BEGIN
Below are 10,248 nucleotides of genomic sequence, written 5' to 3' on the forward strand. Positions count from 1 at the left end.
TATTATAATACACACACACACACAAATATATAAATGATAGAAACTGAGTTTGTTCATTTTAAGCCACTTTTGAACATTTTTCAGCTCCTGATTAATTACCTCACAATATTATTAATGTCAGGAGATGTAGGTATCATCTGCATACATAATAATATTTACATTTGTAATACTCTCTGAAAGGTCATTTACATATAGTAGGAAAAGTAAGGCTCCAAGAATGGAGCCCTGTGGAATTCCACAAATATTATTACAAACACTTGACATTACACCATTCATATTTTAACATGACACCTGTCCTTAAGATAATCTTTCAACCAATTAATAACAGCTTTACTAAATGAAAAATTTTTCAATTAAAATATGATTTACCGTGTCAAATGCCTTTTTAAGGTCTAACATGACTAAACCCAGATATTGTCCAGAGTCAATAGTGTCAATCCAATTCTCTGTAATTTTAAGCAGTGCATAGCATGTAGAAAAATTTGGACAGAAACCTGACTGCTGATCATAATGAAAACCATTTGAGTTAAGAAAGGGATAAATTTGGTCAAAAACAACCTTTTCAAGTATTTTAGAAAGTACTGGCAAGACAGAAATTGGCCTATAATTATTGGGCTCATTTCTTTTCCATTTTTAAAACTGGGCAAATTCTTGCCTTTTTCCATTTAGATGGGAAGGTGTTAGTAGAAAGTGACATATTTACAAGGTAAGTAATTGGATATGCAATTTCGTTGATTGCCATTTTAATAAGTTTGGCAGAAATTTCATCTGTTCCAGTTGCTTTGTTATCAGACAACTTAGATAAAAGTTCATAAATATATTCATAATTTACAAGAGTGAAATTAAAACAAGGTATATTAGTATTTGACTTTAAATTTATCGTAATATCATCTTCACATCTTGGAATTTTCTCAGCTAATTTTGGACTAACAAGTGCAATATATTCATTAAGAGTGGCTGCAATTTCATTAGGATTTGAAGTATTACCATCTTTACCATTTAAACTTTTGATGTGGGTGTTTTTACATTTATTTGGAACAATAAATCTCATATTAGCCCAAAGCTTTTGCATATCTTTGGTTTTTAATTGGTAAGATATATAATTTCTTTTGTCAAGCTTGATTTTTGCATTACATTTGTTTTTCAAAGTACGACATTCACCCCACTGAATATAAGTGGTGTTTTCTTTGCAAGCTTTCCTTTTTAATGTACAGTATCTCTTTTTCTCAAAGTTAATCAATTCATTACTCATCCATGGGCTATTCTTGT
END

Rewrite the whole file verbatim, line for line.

Below are 10,248 nucleotides of genomic sequence, written 5' to 3' on the forward strand. Positions count from 1 at the left end.
TATTATAATACACACACACACACAAATATATAAATGATAGAAACTGAGTTTGTTCATTTTAAGCCACTTTTGAACATTTTTCAGCTCCTGATTAATTACCTCACAATATTATTAATGTCAGGAGATGTAGGTATCATCTGCATACATAATAATATTTACATTTGTAATACTCTCTGAAAGGTCATTTACATATAGTAGGAAAAGTAAGGCTCCAAGAATGGAGCCCTGTGGAATTCCACAAATATTATTACAAACACTTGACATTACACCATTCATATTTTAACATGACACCTGTCCTTAAGATAATCTTTCAACCAATTAATAACAGCTTTACTAAATGAAAAATTTTTCAATTAAAATATGATTTACCGTGTCAAATGCCTTTTTAAGGTCTAACATGACTAAACCCAGATATTGTCCAGAGTCAATAGTGTCAATCCAATTCTCTGTAATTTTAAGCAGTGCATAGCATGTAGAAAAATTTGGACAGAAACCTGACTGCTGATCATAATGAAAACCATTTGAGTTAAGAAAGGGATAAATTTGGTCAAAAACAACCTTTTCAAGTATTTTAGAAAGTACTGGCAAGACAGAAATTGGCCTATAATTATTGGGCTCATTTCTTTTCCATTTTTAAAACTGGGCAAATTCTTGCCTTTTTCCATTTAGATGGGAAGGTGTTAGTAGAAAGTGACATATTTACAAGGTAAGTAATTGGATATGCAATTTCGTTGATTGCCATTTTAATAAGTTTGGCAGAAATTTCATCTGTTCCAGTTGCTTTGTTATCAGACAACTTAGATAAAAGTTCATAAATATATTCATAATTTACAAGAGTGAAATTAAAACAAGGTATATTAGTATTTGACTTTAAATTTATCGTAATATCATCTTCACATCTTGGAATTTTCTCAGCTAATTTTGGACTAACAAGTGCAATATATTCATTAAGAGTGGCTGCAATTTCATTAGGATTTGAAGTATTACCATCTTTACCATTTAAACTTTTGATGTGGGTGTTTTTACATTTATTTGGAACAATAAATCTCATATTAGCCCAAAGCTTTTGCATATCTTTGGTTTTTAATTGGTAAGATATATAATTTCTTTTGTCAAGCTTGATTTTTGCATTACATTTGTTTTTCAAAGTACGACATTCACCCCACTGAATATAAGTGGTGTTTTCTTTGCAAGCTTTCCTTTTTAATGTACAGTATCTCTTTTTCTCAAAGTTAATCAATTCATTACTCATCCATGGGCTATTCTTGT